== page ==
When you record a test, you interact with the tested Windows Store application as an end-user would: navigate through the application’s screens, fill out forms and so on. TestComplete captures all actions you perform in the application and adds them to the test.

A test consists of a sequence of operations that define various interactions with objects in the tested application. For example, in the sample test below you can see that a click on a tile that correspond to the tested application is represented by the Click operation.

Sample keyword test recorded against a Windows Store application

Click the image to enlarge it.

JavaScript, JScript

function Test1()
{
  var explorer;
  var wnd;
  var page;
  var textbox;
  explorer = Aliases.explorer;
  explorer.wndStart.Click(28, 938);
  wnd = explorer.wndImmersiveLauncher.Start_menu;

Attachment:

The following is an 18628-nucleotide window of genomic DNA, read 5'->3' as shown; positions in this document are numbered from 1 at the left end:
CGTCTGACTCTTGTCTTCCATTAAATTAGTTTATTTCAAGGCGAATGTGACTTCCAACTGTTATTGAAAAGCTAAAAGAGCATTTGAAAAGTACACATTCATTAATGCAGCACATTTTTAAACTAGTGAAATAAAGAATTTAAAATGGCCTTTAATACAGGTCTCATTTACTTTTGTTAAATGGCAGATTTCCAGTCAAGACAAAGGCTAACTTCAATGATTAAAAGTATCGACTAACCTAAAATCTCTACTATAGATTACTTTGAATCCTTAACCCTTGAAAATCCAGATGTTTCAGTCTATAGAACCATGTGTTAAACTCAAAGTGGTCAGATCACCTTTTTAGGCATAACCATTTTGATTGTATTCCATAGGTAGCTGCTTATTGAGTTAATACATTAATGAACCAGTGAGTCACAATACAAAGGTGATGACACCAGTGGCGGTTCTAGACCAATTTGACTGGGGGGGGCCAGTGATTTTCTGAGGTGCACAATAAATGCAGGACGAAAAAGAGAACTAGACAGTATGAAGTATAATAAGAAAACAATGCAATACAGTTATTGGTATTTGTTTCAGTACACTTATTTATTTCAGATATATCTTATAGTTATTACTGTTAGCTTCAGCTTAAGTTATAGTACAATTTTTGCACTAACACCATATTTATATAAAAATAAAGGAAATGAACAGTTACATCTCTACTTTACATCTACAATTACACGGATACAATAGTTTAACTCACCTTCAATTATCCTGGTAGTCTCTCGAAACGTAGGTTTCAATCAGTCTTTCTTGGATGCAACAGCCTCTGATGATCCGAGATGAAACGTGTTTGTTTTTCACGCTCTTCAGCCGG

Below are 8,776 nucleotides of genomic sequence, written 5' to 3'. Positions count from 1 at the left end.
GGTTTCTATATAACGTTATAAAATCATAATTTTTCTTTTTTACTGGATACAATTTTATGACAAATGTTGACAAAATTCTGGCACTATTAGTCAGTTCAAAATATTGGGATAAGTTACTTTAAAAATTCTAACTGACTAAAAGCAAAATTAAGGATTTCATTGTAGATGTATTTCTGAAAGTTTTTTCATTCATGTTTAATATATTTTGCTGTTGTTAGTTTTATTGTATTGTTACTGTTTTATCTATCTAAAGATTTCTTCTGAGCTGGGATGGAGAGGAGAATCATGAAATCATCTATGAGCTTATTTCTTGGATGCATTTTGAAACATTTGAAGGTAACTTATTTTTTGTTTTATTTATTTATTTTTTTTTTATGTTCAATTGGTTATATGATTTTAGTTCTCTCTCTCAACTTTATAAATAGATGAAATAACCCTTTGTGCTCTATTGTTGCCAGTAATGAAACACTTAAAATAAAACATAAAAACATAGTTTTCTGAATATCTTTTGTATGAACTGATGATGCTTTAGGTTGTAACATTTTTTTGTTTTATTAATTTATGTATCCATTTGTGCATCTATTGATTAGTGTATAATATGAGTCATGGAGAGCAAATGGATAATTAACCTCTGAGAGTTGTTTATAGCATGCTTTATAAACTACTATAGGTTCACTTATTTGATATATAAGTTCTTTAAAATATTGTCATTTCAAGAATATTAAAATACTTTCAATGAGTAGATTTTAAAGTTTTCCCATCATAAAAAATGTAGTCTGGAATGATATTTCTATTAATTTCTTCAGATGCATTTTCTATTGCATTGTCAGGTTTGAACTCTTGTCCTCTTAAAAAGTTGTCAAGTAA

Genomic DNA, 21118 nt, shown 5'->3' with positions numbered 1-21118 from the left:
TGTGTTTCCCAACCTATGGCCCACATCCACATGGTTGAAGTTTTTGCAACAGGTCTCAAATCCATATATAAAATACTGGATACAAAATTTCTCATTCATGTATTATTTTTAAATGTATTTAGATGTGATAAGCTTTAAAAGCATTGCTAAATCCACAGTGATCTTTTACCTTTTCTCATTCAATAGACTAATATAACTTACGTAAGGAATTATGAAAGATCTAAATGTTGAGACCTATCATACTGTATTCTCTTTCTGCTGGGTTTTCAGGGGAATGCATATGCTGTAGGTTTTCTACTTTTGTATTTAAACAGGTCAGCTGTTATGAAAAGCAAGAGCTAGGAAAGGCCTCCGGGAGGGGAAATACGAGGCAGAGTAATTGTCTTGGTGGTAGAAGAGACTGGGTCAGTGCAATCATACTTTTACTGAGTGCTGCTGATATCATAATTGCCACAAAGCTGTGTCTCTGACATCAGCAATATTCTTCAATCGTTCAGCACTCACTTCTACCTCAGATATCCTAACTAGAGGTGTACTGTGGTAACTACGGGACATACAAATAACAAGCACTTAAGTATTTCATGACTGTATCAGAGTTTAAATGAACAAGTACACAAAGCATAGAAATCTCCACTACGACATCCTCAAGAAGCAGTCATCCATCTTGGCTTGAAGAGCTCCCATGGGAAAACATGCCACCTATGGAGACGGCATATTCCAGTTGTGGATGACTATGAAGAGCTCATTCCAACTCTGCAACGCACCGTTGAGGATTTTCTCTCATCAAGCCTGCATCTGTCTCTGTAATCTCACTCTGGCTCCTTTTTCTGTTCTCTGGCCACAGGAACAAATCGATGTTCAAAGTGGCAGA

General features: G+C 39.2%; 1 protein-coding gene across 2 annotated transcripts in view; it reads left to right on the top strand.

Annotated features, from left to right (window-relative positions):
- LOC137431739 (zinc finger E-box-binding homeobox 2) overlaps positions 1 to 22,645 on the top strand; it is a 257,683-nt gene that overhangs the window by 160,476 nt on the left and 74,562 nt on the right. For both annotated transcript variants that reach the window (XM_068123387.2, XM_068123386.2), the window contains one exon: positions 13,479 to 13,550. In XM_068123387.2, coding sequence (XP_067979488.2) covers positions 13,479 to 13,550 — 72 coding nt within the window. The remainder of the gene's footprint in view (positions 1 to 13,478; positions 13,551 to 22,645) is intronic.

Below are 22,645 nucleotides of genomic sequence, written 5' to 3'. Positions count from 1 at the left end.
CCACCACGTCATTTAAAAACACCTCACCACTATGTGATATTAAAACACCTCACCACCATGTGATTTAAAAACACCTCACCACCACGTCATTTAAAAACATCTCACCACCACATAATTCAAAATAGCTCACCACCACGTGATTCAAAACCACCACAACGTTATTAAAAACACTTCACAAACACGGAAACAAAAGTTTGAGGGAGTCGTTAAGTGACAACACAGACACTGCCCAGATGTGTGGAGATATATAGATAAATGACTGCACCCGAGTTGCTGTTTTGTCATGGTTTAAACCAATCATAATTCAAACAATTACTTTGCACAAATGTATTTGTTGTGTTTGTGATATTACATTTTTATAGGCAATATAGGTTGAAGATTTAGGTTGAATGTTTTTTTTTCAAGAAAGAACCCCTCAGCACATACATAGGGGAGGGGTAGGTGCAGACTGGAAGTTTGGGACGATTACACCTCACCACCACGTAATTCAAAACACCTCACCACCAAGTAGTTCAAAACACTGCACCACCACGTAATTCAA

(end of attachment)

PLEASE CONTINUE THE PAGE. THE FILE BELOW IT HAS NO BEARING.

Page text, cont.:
wnd.startgridholder.Start_Apps.ScrollViewer.Apps.Click(15, 22);
  wnd.appsgridholder.All_Apps.ScrollViewer.Content.Group_2.MySampleWinStoreApp.MySampleWinStoreApp.Click(8, 20);
  page = Aliases.MySampleWinStoreApp.BrowserWindow.WebPlatformEmbedding.browser.pageMysamplewinstoreapp;
  textbox = page.textboxNameinput;
  textbox.Click(86, 21);
  textbox.SetText("Hello!");
  page.buttonSayHello.ClickButton();
}

Python

def Test1():
  explorer = Aliases.explorer;
  explorer.wndStart.Click(28, 938);
  wnd = explorer.wndImmersiveLauncher.Start_menu;
  wnd.startgridholder.Start_Apps.ScrollViewer.Apps.Click(15, 22);
  wnd.appsgridholder.All_Apps.ScrollViewer.Content.Group_2.MySampleWinStoreApp.MySampleWinStoreApp.Click(8, 20);
  page = Aliases.MySampleWinStoreApp.BrowserWindow.WebPlatformEmbedding.browser.pageMysamplewinstoreapp;
  textbox = page.textboxNameinput;
  textbox.Click(86, 21);
  textbox.SetText("Hello!");
  page.buttonSayHello.ClickButton();

VBScript